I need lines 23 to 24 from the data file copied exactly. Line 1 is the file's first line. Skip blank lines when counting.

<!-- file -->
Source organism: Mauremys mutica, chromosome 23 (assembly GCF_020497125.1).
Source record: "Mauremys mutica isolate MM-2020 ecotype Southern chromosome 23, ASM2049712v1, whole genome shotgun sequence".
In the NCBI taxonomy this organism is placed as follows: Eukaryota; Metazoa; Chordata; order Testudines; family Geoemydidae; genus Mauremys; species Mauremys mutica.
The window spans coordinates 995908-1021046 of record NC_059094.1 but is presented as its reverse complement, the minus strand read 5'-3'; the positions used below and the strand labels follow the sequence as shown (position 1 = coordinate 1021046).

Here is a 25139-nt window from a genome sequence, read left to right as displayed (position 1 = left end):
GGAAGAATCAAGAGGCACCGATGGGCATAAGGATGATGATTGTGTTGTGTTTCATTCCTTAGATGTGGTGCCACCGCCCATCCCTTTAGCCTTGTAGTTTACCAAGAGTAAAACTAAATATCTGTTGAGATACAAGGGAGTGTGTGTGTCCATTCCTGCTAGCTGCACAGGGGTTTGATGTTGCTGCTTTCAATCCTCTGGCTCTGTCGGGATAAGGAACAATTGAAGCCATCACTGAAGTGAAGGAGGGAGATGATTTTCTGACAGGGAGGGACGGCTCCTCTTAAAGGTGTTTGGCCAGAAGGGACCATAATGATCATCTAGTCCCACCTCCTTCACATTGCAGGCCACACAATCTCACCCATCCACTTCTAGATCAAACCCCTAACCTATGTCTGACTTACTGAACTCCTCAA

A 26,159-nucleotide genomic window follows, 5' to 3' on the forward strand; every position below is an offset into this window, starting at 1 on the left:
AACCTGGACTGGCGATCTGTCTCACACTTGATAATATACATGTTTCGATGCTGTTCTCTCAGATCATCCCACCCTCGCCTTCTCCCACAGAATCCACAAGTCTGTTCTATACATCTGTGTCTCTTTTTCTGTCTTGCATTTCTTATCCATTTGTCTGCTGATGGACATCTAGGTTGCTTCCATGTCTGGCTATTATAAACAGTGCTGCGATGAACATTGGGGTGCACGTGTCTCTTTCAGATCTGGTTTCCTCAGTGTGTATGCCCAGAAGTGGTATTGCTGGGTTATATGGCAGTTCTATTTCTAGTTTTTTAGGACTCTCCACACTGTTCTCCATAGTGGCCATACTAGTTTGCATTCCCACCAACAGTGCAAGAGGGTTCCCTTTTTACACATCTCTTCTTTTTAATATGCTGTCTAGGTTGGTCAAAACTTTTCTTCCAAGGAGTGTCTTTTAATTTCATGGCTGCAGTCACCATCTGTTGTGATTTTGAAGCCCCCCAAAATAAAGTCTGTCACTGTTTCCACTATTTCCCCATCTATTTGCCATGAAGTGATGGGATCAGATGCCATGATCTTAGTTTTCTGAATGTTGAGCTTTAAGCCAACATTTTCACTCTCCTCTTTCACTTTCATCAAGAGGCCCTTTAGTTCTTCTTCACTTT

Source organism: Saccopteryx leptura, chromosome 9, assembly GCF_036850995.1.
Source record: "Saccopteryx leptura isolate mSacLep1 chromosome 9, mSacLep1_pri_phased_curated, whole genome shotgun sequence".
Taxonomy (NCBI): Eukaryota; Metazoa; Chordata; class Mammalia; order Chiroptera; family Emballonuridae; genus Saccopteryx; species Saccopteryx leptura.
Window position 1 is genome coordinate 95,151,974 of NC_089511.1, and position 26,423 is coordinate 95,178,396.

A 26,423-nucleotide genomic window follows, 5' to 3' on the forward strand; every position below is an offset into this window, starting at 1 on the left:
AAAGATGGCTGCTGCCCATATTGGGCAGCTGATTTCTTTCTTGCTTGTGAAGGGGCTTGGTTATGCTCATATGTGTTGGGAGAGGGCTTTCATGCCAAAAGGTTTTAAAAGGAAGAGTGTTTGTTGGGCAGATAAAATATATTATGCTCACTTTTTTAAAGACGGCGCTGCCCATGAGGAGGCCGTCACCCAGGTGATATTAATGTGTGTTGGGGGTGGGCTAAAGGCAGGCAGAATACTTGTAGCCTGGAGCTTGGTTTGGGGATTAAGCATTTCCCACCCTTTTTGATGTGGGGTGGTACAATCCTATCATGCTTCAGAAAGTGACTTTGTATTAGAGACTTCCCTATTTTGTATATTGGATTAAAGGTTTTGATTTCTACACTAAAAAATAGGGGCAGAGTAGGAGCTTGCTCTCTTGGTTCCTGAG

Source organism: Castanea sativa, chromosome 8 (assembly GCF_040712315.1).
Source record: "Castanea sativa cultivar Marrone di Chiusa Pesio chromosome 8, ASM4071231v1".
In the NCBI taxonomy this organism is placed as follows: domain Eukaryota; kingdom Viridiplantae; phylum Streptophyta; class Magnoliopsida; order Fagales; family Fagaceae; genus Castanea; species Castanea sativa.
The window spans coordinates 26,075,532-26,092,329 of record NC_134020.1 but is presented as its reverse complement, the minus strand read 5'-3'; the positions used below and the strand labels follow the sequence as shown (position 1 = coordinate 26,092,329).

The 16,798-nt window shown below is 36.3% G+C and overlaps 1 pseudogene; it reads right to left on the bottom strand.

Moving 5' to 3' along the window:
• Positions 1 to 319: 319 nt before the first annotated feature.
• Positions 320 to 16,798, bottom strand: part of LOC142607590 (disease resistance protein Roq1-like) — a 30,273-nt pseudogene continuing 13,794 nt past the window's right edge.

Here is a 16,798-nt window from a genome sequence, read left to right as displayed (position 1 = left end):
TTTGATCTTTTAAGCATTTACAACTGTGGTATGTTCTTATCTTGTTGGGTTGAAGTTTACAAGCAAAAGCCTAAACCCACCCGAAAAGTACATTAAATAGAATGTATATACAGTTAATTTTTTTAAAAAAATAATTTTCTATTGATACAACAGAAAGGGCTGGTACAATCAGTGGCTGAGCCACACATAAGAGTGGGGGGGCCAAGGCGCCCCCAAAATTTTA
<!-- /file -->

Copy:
Here is a 16,798-nt window from a genome sequence, read left to right as displayed (position 1 = left end):
TTTGATCTTTTAAGCATTTACAACTGTGGTATGTTCTTATCTTGTTGGGTTGAAGTTTACAAGCAAAAGCCTAAACCCACCCGAAAAGTACATTAAATAGAATGTATATACAGTTAATTTTTTTAAAAAAATAATTTTCTATTGATACAACAGAAAGGGCTGGTACAATCAGTGGCTGAGCCACACATAAGAGTGGGGGGGCCAAGGCGCCCCCAAAATTTTA